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Chip Firms Meet US Officials on China as Lobby Warns On Curbs

The chip industry is keen to protect its profits in China as the Biden administration considers another round of restrictions on chip exports to the world’s second-largest economy

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Nvidia controls 80% of the high-end AI chip market. Photo: Reuters


Executives from leading US chip companies met with top Biden administration officials on Monday to discuss China policy, as the most powerful semiconductor lobby group warned against implementing fresh curbs.

Secretary of State Antony Blinken talked with chip company chief executives about the industry and supply chains after his recent trip to China, a department spokesperson told reporters.

Commerce Secretary Gina Raimondo, National Economic Council director Lael Brainard and National Security Council director Jake Sullivan were among other government officials meeting with Intel, Qualcomm and Nvidia, a source familiar with the meetings said.


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The chip industry is keen to protect its profits in China as the Biden administration considers another round of restrictions on chip exports to the world’s second-largest economy.

Last year, China accounted for $180 billion in semiconductor purchases, more than a third of the worldwide total of $555.9 billion and the largest single market, according to Semiconductor Industry Association (SIA).

Prior to the meeting, US-based SIA called on the Biden administration to “refrain from further restrictions” on chip sales to China.

Such curbs could backfire, the group said, by “diminishing the US semiconductor industry’s competitiveness, disrupting supply chains, causing significant market uncertainty, and prompting continued escalatory retaliation by China,” according to a report by the Wall Street Journal.

The SIA said fresh curbs on China could also undermine US efforts to develop its semiconductor industry through the CHIPS act, the report added.

The lobby urged the US to allow “the industry to have continued access to the China market, the world’s largest commercial market for commodity semiconductors.”

Commerce’s Raimondo is overseeing the $39 billion CHIPS Act semiconductor manufacturing subsidy programme approved by Congress last year. The law also created a 25% investment tax credit for building chip plants, estimated to be worth $24 billion.


Blinken shares government ‘perspective’

Blinken sought “to share his perspective on the industry and on supply chain issues, especially after his recent visit to China” and “to hear directly from those companies about how they see supply chain issues, about how they see doing business in China,” State Department spokesperson Matthew Miller said at a press briefing.

Discussions with government officials also included speeding up disbursement of government money put aside for semiconductor firms in the CHIPS Act and making sure US policy does not shut the chip firms out of the lucrative Chinese market, a second source familiar with the matter said.

The US government is currently focused on China’s access to the most sophisticated artificial intelligence chips, a source said, saying Washington appears close to tightening the rules around how much computing speed such chips could have but have not yet picked a specific threshold.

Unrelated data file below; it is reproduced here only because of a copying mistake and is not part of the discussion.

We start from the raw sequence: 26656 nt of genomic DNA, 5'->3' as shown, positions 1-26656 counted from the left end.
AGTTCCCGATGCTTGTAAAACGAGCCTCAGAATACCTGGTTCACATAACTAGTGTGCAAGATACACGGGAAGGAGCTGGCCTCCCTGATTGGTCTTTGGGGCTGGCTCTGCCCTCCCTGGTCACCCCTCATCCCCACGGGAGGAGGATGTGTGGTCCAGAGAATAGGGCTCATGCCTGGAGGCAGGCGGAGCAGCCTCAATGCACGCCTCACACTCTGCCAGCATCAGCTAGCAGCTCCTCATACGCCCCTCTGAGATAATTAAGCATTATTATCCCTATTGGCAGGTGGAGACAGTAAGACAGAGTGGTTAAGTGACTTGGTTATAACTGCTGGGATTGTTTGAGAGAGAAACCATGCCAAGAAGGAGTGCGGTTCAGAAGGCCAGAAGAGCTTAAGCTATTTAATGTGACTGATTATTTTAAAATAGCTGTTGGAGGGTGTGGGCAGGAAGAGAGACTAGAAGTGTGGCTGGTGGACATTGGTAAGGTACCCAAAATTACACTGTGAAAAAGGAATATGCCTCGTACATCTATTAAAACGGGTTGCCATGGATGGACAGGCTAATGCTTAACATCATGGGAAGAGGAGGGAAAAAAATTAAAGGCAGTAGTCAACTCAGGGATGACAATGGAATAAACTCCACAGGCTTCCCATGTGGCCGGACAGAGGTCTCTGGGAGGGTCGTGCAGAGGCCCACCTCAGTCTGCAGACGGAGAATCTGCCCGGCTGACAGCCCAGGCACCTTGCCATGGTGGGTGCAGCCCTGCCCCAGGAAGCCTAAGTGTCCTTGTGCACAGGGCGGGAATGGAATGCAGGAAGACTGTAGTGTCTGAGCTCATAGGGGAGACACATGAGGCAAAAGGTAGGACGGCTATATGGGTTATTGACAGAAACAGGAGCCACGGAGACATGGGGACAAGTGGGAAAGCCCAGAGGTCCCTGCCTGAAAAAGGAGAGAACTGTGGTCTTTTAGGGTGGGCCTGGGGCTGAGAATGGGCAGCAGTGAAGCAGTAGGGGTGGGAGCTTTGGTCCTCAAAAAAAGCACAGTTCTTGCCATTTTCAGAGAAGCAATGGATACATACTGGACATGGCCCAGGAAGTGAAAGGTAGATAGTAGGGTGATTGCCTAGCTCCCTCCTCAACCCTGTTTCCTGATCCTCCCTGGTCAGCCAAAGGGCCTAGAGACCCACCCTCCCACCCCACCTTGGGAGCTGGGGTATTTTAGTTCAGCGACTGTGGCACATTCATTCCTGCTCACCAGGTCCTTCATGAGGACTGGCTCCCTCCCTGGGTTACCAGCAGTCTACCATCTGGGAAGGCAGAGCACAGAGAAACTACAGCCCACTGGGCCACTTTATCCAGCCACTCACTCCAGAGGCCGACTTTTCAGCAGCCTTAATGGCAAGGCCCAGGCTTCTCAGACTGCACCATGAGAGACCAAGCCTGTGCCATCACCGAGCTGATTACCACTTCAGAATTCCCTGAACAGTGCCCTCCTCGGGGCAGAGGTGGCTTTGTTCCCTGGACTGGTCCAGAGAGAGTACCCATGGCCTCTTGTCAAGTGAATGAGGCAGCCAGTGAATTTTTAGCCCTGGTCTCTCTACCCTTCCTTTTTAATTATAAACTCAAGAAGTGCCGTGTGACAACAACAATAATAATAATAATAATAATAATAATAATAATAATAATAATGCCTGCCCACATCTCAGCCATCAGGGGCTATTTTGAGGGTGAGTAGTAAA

“Our actions have been carefully tailored to focus on technology with national security implications, and designed to ensure that US and allied technologies are not used to undermine our national security,” a White House National Security Council spokesperson said.

Not every official was expected to meet with every company, the initial source said.

The meetings come after China recently moved to restrict exports of raw materials such as gallium and germanium that are used in making chips, something the department spokesman said Blinken discussed in CEO conversations.

Nvidia, Qualcomm and Intel have crucial sales riding on China. Qualcomm is the only company with a licence from US regulators to sell mobile phone chips to Huawei Technology.

Nvidia is selling an AI chip tweaked for the Chinese market that is already gaining traction among major Chinese firms, and Intel Chief Executive Pat Gelsinger last week traveled to China to announce its own AI chip offering in China.


  • Reuters, with additional editing by Vishakha Saxena


Also read:

US-Made ‘Chiplet’ Tech Emerges as Core China Chip Strategy

Curbs on Chipmaking Metals ‘Just The Beginning’, China Warns

US to Cut China Access to Amazon, Microsoft Cloud Computing: WSJ

China Curbs Mean Permanent Loss of Opportunities for US, Nvidia Says

US to Target Investment in China Chips, AI, Quantum Computing

US Risks ‘Enormous Damage’ With China Chip War: Nvidia CEO



Vishakha Saxena

Vishakha Saxena is the Multimedia and Social Media Editor at Asia Financial. She has worked as a digital journalist since 2013, and is an experienced writer and multimedia producer. As a trader and investor, she is keenly interested in new economy, emerging markets and the intersections of finance and society. You can write to her at [email protected]


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